The practise further contributes very strongly to regional air pollution and global warming. On a planetary scale, the burning of biomass in the open air is recognized as contributing as much as 40% of gross carbon dioxide and 38% of tropospheric ozone. It has a significant impact on the atmospheric chemistry and biogeochemical cycles, radiative energy balance and climate.

In the year 2000, the emission of CH4, CO, N2O and NOx has been estimated to be about 110, 2306, 2 and 84 Gg respectively from rice and wheat straw burning in India.

Add the fact that local air pollution can make life during the burning season extremely uncomfortable. Respiratory illnesses resulting from this practise are a significant disease burden on Indian society.

All these different problems can be tackled at once by one single intervention: using the biomass resource in modern bioenergy production units. This captures the energy in the residues, which now gets lost, and cuts both air pollution levels and greenhouse gas emissions as the bioenergy is used instead of fossil fuels.

There are many pathways for the conversion of this vast resource of unused rice straw into useful energy products - from liquid biofuels and biohydrogen to alternatives for coal or natural gas. Each one of these has its advantages and disadvantages.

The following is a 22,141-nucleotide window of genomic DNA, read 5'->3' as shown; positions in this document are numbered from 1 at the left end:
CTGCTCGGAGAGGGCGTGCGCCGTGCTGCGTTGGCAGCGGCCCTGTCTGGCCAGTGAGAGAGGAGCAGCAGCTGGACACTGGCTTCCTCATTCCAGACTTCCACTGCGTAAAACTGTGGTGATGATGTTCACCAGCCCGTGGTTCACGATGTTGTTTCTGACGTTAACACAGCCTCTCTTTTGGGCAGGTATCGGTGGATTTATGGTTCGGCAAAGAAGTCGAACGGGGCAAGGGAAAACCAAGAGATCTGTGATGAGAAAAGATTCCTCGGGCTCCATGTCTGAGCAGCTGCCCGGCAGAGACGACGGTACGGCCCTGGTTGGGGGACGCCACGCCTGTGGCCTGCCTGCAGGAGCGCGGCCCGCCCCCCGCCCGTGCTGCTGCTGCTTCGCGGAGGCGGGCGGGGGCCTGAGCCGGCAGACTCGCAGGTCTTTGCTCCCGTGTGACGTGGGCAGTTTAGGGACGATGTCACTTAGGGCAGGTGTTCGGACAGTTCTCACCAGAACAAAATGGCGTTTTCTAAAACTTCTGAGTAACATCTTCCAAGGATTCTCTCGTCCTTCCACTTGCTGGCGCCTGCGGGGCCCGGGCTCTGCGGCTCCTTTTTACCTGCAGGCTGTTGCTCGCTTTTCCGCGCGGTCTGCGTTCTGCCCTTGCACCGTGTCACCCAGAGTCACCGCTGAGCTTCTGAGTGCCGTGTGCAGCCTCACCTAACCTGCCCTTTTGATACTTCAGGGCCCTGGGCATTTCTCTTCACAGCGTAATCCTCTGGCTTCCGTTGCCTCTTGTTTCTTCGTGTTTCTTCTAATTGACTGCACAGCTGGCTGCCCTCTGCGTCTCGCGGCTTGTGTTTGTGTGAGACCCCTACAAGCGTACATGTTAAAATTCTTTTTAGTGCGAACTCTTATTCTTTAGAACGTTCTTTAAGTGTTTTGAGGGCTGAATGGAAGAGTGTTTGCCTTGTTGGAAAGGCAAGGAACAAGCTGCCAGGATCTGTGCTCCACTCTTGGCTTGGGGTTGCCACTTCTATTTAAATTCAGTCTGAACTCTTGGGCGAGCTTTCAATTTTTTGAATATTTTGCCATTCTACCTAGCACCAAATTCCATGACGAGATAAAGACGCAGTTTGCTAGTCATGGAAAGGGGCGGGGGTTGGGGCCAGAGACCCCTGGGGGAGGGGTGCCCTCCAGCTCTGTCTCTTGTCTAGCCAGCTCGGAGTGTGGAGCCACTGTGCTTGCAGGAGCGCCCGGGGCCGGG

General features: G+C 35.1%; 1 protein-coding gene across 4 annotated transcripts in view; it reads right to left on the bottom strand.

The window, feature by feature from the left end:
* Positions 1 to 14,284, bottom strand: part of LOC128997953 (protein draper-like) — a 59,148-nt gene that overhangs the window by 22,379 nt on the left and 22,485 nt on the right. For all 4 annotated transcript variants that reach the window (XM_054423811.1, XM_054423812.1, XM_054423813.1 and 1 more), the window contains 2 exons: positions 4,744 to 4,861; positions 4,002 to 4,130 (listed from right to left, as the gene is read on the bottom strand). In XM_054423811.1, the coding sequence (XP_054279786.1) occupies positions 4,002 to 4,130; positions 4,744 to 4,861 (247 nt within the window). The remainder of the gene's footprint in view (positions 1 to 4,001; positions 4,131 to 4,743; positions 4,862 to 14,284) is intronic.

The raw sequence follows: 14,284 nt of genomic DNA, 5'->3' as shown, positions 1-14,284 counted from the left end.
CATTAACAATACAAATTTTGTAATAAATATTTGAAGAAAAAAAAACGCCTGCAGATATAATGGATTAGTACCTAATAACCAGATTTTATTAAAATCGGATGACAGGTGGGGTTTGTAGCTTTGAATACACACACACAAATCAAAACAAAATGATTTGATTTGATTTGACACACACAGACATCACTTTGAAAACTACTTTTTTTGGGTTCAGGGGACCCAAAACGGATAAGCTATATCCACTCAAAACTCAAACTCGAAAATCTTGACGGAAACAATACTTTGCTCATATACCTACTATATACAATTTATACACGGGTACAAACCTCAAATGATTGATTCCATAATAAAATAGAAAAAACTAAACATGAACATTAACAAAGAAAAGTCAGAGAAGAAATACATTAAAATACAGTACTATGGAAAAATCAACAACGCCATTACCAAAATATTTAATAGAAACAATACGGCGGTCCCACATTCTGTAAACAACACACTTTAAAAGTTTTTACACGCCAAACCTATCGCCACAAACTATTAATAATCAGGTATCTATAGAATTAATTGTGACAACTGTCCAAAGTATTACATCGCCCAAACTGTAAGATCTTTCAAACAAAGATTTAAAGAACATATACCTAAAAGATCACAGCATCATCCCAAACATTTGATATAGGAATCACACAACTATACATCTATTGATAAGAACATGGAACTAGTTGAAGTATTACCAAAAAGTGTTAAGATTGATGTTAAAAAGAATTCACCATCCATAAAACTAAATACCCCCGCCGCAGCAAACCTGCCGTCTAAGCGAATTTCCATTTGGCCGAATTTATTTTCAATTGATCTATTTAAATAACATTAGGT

The biomass material can be densified close to the field (e.g. torrefaction combined with pelletization) and brought to small, medium or large scale energy plants. The bioenergy facilities can be kept local and meet the energy needs of rural households, or be centralized and supply electricity to the grid.

Alternatively, the straw can be used as a feedstock for the simultaneous production of clean energy and biochar. Biochar can be sequestered as stable C into the soils from which the straw was removed. This approach would contribute to boosting the fertility of these soils, and would generate carbon credits.

The choice for any particular utilisation pathway depends on a myriad of social, economic, environmental, and infrastructural factors. But it is clear that the worst way to use the straw is to burn it in the open air, as is currently done.

The work of Milap Punia, Vinod Prasad Nautiya and Yogesh Kant shows that the analysis of satellite images can go a far way in helping us understand the regional availability of biomass resources. This kind of research will also determine how much of the organic matter should be returned to the soils in order to ensure that its use as a source of energy remains sustainable.

: Punjabi farmers burn the rice straw that remains after the rice harvest. The practise represents a waste of energy and soil nutrients, and contributes to local air pollution and climate change. Credit: USDA/FAS.


Milap Punia, Vinod Prasad Nautiya and Yogesh Kant, "Identifying biomass burned patches of agriculture residue using satellite remote sensing data", Current Science, vol. 94, n° 9, 10 May 2008.